Tag Archives: expressive touch

Infection Control and Expressive Touch: We Can Have Both

The healing benefit of expressive touch is lacking in the lives of older adults.

The topic of infection control almost always enters the conversation when I deliver Compassionate Touch training.  This training teaches caregivers the skill of expressive touch.

Hand, back, and foot rubs used to be a part of the care process.  Seasoned nurses consistently confirm this fact.  In contrast,  newer nurses and nursing assistants report that expressive touch was not a part of their training.

This lays the foundation to discuss the reasons why older, frail adults lack expressive touch in their lives.

Glove Culture and Expressive Touch

Infection control is consistently cited by skilled nursing employees as a reason for the lack of expressive touch in the lives of older adults.    Furthermore, employees fear citations from surveyors for not using gloves.

Megan J. DiGiorgio, MSN, RN, CIC, FAPIC  coins the phrase “glove culture”.  In addition to the wasteful use of resources, the over-use of gloves increases disconnection and a lack of trust in caregivers, among other negative outcomes.

Burdsall, Deborah Patterson, MSN, Ph.D.,  identified situations that require the use of gloves.  Touching intact, non-infectious skin of older adults in healthcare settings does not require gloves.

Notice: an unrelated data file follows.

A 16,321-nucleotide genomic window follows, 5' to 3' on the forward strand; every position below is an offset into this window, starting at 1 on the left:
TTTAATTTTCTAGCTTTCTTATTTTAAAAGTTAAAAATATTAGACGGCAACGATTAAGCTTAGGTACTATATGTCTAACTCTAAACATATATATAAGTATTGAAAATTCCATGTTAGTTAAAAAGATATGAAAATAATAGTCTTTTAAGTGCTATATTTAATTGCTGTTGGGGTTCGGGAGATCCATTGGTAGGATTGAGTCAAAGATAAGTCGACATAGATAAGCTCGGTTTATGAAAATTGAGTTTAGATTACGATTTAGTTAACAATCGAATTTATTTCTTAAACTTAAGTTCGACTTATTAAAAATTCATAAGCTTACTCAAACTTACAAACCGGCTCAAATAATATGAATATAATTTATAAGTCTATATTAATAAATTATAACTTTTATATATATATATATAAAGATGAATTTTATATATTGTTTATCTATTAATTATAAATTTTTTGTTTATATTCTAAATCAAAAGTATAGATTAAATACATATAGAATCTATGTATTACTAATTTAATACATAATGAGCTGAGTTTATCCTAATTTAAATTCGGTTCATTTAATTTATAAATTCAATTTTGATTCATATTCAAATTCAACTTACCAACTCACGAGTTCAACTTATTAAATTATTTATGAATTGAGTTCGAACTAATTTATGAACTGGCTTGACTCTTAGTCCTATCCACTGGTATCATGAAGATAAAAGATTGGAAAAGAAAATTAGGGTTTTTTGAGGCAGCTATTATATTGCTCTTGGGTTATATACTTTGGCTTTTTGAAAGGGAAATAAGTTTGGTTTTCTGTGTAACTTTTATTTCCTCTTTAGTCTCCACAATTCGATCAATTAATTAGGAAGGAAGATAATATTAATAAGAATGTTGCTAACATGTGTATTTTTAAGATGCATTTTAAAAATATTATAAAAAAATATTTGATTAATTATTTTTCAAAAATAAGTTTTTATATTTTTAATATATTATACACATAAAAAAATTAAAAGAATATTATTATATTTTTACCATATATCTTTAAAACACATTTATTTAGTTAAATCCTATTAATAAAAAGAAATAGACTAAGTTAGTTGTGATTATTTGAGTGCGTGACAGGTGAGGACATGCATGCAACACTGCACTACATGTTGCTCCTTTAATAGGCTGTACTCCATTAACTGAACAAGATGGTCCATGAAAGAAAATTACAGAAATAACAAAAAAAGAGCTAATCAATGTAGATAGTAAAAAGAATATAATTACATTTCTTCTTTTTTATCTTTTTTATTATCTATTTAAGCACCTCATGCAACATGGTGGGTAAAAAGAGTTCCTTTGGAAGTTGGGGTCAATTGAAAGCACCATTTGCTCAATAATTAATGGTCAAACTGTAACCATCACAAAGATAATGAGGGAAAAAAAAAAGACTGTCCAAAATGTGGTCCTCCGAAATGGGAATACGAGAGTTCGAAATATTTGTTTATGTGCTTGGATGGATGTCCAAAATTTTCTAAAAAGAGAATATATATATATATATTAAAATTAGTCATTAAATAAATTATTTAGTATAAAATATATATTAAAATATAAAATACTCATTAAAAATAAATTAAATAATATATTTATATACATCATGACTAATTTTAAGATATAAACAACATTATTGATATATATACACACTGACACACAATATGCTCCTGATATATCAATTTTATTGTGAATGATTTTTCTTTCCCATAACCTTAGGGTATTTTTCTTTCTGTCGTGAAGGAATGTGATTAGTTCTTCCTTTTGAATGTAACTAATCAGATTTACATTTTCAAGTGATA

Skilled nursing caregivers do expressively touch their residents.  Indeed, holding a hand or giving a hug communicates how much we care and provides comfort.  We can incorporate more of this excellent medicine of expressive touch in our caregiving practices and still uphold infection prevention standards.

Gloves are not used with Compassionate Touch techniques. I urge those I am teaching to resist the temptation. The benefits of touch would be lost for both the resident and care provider.

Consider evaluating the extent to which gloves are used in your community and understand the unintended consequences.  Even more, it seems like this would be a worthwhile QAPI project.

 

Julie has worked in Aging Services for over 30 years and has been a Licensed Nursing Home Administrator since 1990. She is a Certified Master Trainer with the AGE-u-cate Training Institute. Through her company Enlighten Eldercare,  she provides training and educational programs on elder caregiving to private and professional caregivers.  She is an instructor and the Interim Director of Gerontology at Northern Illinois University and lives in the Chicago Northwest Suburb of Mount Prospect, IL.